Ripper: The Secret Life of Walter Sickert: Patricia Cornwell

London in the 1800s was terrorized by an unknown assailant who stalked & killed his prey. ‘Jack the Ripper’ was what he’d called himself in his numerous letters to the police. Without DNA, computers, or even fingerprinting abilities, the authorities were stumped. Most of their investigations led them to think a low-income, laborer was to blame.

Over the many years since the first Ripper murder, conspiracies and opinions have abounded. Author Patricia Cornwell was lead to and became obsessed with finding the truth. Taking the route of processing the Ripper case with modern technologies, she virtually time traveled to the Ripper’s era. It’s no secret that she has decided she knows his identity.

Walter Sickert is mostly remembered as an angst artist who depended on his wives’ generosity to live. Because he is held in high regard by the art community, her investigation was less than well received. Accusations against her and conflicting theories were tossed about when the first edition of this book was written. Now, with additional pictures, evidence, and information, Cornwell has re-written her case. Within the 570 page, non-fiction work, Patricia Cornwell provides her entire theory on why Walter Sickert was Jack the Ripper.

Whether or not readers agree, and based on the reviews of this book the opinions are mixed, one has to say that her research is impressive and her case is sound. Without a confession or some other such proof, we can never bang the gavel on these murders. Circumstantial evidence, in my opinion, does side with our author. No doubt, this is the most complete, modernized account of the entire case and all the murders involved.

Patricia Cornwell has invested an immense amount of time, energy, and her own money to complete this investigation. No one can argue that she wasn’t all in. That said, it is a one-sided book. Even the title is adamant that Sickert was the Ripper. Although other avenues were briefly mentioned, they all led her directly back to Sickert. Readers won’t find any other plausible Ripper theories in this book.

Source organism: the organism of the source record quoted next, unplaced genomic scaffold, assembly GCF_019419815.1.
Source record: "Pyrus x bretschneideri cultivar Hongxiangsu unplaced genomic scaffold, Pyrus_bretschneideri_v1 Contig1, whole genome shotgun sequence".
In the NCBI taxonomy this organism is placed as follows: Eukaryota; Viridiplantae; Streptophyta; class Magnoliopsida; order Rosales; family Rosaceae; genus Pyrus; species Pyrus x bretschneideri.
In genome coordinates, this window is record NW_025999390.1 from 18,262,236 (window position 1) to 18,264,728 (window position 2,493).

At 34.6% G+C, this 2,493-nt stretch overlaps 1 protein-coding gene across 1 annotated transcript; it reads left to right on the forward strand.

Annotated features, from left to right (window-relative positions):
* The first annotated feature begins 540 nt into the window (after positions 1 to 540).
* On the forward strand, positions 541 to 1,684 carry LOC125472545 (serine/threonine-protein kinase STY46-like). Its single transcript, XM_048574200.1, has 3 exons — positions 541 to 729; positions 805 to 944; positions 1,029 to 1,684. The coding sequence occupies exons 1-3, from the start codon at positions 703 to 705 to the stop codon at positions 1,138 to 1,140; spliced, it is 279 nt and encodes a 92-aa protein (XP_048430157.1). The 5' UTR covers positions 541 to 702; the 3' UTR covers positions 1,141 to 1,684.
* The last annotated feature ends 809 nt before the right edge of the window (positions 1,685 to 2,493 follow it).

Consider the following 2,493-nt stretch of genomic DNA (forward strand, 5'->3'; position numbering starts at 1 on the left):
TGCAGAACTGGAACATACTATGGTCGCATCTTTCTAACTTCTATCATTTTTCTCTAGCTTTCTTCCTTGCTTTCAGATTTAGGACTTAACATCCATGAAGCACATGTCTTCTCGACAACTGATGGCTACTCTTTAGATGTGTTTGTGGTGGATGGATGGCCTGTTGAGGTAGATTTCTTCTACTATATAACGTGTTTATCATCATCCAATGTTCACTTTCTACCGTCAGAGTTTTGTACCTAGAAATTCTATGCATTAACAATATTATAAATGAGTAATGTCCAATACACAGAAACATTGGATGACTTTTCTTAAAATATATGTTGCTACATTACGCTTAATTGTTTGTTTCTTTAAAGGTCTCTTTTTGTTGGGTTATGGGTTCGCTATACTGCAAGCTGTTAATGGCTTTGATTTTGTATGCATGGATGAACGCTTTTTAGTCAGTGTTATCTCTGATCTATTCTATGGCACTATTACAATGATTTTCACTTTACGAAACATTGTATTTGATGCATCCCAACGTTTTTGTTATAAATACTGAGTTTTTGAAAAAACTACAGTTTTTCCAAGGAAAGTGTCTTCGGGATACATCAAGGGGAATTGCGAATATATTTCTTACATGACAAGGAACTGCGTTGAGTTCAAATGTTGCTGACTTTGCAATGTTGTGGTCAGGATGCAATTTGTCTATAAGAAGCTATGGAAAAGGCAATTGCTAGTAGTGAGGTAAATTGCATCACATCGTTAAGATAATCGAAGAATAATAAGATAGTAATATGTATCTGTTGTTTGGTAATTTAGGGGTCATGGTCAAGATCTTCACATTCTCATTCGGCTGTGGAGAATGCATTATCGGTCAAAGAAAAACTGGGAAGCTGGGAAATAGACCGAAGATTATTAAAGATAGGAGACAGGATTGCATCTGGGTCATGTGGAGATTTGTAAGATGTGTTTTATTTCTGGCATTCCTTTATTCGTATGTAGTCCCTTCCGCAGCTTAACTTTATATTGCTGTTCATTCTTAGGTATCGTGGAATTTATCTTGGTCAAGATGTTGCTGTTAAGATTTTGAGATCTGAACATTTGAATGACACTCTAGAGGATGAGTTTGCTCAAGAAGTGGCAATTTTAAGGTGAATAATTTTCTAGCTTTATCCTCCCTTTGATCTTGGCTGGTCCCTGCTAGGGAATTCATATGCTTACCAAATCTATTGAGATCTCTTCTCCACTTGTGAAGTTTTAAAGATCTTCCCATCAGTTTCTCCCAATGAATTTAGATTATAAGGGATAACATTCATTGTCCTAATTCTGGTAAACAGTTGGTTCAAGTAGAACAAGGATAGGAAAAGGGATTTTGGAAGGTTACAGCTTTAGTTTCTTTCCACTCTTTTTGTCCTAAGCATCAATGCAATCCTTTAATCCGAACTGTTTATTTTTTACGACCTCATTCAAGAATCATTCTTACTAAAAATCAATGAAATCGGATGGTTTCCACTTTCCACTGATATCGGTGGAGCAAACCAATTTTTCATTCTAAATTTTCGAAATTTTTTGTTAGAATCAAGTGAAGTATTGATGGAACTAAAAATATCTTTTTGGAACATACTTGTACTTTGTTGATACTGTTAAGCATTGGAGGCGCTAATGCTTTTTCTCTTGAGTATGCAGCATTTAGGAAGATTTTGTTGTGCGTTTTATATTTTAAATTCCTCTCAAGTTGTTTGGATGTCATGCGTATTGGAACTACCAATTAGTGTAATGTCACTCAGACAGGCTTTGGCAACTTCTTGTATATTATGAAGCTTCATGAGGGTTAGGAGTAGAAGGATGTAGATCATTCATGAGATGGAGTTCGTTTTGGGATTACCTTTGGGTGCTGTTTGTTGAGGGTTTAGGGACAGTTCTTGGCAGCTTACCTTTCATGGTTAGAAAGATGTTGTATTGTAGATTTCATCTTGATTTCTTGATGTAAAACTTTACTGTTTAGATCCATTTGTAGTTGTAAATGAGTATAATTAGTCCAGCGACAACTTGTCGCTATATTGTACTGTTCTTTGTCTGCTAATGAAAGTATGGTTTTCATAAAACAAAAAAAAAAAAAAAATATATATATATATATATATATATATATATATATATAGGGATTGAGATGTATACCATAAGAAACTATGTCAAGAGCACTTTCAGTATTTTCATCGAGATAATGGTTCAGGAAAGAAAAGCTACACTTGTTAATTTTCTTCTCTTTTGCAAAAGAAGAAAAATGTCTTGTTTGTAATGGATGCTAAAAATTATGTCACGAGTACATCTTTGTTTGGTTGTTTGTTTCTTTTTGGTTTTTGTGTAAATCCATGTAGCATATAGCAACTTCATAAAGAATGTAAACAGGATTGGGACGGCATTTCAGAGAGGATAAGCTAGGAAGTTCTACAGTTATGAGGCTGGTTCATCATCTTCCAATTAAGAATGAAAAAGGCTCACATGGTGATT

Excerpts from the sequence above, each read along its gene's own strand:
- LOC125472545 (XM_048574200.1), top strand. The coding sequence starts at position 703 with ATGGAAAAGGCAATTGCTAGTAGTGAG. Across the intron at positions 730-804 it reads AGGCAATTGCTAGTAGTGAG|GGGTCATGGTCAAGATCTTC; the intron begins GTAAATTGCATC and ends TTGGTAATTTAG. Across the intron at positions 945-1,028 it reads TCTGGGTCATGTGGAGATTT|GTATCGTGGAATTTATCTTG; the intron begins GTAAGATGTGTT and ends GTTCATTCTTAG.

This specific edition does contain maps & photos to aid in the case. The autopsy photos should make readers grateful that our medical field has advanced! However, there is a lot of repetition in the pages. Many times, Cornwell hammers the point home by reasserting opinion and by providing way too many details about Sickert’s routines. It definitely could have filled less than 570 pages.

I cannot argue her theories and if asked, I’d probably side with her based on the info she’s provided. It’s a compelling case that could be prosecuted in today’s courts. But, there was too much opinion, too many mundane passages and it just lacked a ‘Wow’ factor. If someone chooses to read ‘Ripper’, they must be either very into non-fiction, specifically true  crime, or very into the Ripper in general. It is a time-consuming read that took me much long than usual to finish. I give it 3 stars.

On a separate note, the Kindle edition of this book contained ‘Kindle in Motion’. Basically, this is an interactive feature where pictures and maps move and can be moved. I enjoyed this feature and more Kindle books should utilize it.

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